The Mesozoic Mailbag

An Ode to the Trilobite

My love for paleontology is a unique and complex tale, one that started with the humble trilobite.

I have never quite been a “normal” child. I am confident my friends both in high school and middle school can attest to this. While my friends always complained about school and how much they hated it, I enjoyed going to school. While they played video games (I do too, just so we’re clear), I typically had my mind on other things. These other things are where the true difference came into play; I had a fascination on dinosaurs, and not like one experienced by the average child. I took to researching and collecting anything I could about dinosaurs.

I don’t really remember my first dinosaur experience. I don’t remember a single moment where my obsession truly manifested itself in my brain, but I can typically limit it to a few fateful expeditions to a place that is far from the expectations of where dinosaurs can be found: the Humber River.

For non-Torontonians, the Humber River is a pretty big river, one that goes through west-end Toronto. It’s notable for a few things: just how shallow it is, at some points being only two feet deep, the salmon migration every few years, and a rocks visible on the shore. These rocks are, at first glance, a true disaster. The vast majority of rocks seem to be completely barren of anything resembling a fossil, and there are plenty of destroyed concrete mixed with said rocks. But looks can be deceiving. These rocks, despite looking empty, are from the perfect time and place to find prehistoric life. Just so there is no confusion, I don’t mean dinosaurs; the rocks formed at the Humber were formed anywhere from 120-300 million years before the first dinosaurs appeared in the world. But in these rocks, there is a very different cast of weird and wonderful animals.

Long before the dinosaurs, the world was dominated by the relatives of crocodiles. Long before that, the world was dominated by giant insects, which in a way reflects the worlds-angsting teenage years. Long before that, the world was full of ocean life. All life started in the seas, and during the time period known as the Paleozoic, early life was thriving. The most well documented case of this abundance is in the Burgess shale, which is in modern day British Columbia, Canada. The shale, which was once an ocean floor likely at the bottom of a ravine, was buried in mud, and with it, all the ocean life present at the time. So far, over 150 different species have been documented from the shale, with over 200,000 (!!) specimens discovered. The shale is a clear indicator that life in the Paleozoic was thriving.

At the same time that the animals at the burgess shale were being buried, similar things were happening in Ontario; animals were being buried, and as the rocks were being formed around them, they became fossilized. This leads us back to the Humber River. The rocks formed in the Paleozoic are the ones found in the Humber, and as such, so are the fossilized remains of those animals that happened to buried there, all those years ago.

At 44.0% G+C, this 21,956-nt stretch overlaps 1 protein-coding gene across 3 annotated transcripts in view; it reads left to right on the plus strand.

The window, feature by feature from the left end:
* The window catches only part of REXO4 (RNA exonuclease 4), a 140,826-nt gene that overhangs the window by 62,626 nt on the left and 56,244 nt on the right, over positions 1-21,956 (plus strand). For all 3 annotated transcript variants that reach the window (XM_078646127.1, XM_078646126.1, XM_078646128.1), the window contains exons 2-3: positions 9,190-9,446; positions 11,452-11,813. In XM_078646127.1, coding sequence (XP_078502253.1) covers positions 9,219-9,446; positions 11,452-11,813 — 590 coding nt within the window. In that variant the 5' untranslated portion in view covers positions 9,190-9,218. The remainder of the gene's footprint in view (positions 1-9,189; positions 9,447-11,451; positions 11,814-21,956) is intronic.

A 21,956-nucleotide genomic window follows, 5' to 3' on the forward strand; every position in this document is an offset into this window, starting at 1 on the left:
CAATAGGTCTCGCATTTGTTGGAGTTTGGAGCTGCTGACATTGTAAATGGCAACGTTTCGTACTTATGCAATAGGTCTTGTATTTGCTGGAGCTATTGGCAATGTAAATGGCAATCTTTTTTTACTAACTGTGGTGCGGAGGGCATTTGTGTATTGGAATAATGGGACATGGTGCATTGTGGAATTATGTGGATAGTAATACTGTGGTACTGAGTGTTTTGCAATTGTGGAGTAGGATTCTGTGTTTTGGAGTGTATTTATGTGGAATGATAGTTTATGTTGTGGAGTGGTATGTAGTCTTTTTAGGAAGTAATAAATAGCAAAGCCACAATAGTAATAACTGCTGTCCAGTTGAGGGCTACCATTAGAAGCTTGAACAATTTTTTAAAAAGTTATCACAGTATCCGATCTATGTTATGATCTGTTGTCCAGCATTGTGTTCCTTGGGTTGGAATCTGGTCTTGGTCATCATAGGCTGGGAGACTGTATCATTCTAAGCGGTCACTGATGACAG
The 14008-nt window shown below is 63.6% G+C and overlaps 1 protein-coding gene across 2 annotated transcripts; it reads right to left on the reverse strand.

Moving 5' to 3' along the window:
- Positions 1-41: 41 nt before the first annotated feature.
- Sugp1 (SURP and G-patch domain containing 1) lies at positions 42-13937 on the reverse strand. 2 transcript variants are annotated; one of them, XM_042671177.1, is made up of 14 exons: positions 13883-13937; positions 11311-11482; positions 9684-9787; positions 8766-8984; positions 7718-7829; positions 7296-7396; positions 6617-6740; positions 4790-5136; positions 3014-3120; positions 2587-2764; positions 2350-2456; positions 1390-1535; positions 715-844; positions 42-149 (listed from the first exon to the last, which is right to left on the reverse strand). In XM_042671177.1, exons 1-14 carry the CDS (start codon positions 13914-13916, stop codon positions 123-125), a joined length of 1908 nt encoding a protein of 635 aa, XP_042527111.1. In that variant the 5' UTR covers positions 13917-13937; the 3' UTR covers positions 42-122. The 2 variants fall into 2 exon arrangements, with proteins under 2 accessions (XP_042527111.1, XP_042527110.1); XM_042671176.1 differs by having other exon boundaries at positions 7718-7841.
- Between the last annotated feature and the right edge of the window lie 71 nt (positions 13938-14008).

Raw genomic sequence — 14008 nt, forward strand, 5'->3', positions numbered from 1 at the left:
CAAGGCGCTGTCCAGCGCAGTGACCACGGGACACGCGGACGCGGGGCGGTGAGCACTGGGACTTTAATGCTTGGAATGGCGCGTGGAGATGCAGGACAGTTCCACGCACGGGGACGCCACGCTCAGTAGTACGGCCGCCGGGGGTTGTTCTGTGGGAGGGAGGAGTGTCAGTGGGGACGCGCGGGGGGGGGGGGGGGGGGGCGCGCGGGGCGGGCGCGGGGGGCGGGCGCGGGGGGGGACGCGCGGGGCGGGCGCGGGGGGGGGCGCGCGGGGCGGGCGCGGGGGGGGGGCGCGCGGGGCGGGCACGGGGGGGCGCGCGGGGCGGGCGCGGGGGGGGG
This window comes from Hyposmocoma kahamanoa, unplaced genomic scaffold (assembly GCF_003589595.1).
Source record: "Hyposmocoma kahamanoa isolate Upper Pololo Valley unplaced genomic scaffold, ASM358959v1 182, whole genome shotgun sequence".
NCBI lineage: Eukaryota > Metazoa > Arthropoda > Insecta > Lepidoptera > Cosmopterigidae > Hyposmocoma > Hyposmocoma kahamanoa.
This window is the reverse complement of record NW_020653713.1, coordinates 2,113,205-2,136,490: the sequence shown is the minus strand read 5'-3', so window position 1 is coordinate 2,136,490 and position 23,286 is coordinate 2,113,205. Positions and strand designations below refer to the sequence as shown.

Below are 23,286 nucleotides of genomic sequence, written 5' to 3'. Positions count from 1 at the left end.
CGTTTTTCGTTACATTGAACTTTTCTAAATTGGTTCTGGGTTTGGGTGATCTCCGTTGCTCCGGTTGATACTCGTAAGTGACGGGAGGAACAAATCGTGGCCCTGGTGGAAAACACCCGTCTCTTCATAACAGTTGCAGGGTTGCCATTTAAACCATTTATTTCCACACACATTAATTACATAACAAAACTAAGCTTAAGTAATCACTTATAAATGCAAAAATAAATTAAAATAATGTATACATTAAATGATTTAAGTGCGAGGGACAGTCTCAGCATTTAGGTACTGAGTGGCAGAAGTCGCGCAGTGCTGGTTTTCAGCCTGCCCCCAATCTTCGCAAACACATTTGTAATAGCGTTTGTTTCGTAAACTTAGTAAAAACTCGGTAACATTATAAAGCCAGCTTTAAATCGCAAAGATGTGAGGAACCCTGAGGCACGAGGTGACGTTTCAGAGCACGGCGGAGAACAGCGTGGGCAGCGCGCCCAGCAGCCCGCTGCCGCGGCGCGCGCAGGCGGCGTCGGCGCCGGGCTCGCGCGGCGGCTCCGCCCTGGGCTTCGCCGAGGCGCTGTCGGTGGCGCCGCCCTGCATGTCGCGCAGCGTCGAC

My grandparents live directly on the Humber. When I was really young, they would always take me on walks along the river, and they would always point out the rocks. To this day, I still don’t know if they knew what was in the rocks of the river, but that didn’t matter to me. They said I could go and look for dinosaurs, and I couldn’t be more excited to do that.

TrilobiteWhen I was younger, most rocks I happened upon in the Humber, I believed to be dinosaurs. I realize now that not only are these fossils not dinosaurs, but instead are mostly trilobites and Orthocones, but also that most of them aren’t fossils at all. I became very trigger-happy in what I deemed to be a fossil. Any little mark I could find was a fossil in my book. You could call it desperation, but I would call it ambition.

Looking at my fossil collection, I have two really good fossils. One is held at the location of discovery (my grandparents’ house) and the other is currently missing. The fossil which I can still observe is that of multiple trilobites, all preserved on a piece of limestone. Trilobites are some of the earliest arthropods, and are recognizable by their exoskeletons, which are primitive bases for the crustaceans of today. The marks are faint, but are very clear upon looking closely. The fossil itself isn’t the largest; the largest specimen is around 4 centimeters long. My second fossil is that of an Orthocone, which is a relative of the squid.

While the trilobite fossil I discovered is not the biggest, or most well preserved, it holds a special place in my heart. I think it shows something miraculous; that all life on earth started from something small. Like the trilobite, we start out small, and primitive, but through time, we adapt, improve, and become better than ever before. While we all started out at the same place, we can all grow in our own ways. The fossil can be reflective of my own journey as well; my knowledge of fossils started out primitive in a way; I only knew the actual species of dinosaurs and what they looked like. But as time went on, my knowledge increased into what it is today. While I used to just look at the pictures, now I take the time to acknowledge everything there is about dinosaurs; how they lived, how they died, how in a lot of ways they were some of the most successful animals of all time, but at the same time were forced into extinction by the most catastrophic event in earth’s history. Maybe it’s just me, but the very concept of a dinosaur is one of the most amazing things we can comprehend; that we are not alone. Not in an alien kind of way; instead we have shared this planet with other life that is no longer around today. It doesn’t matter how old I am, or whether or not it’s considered cool, but dinosaurs will always be something special to me.

In a lot of ways, I have my trilobite to thank for that.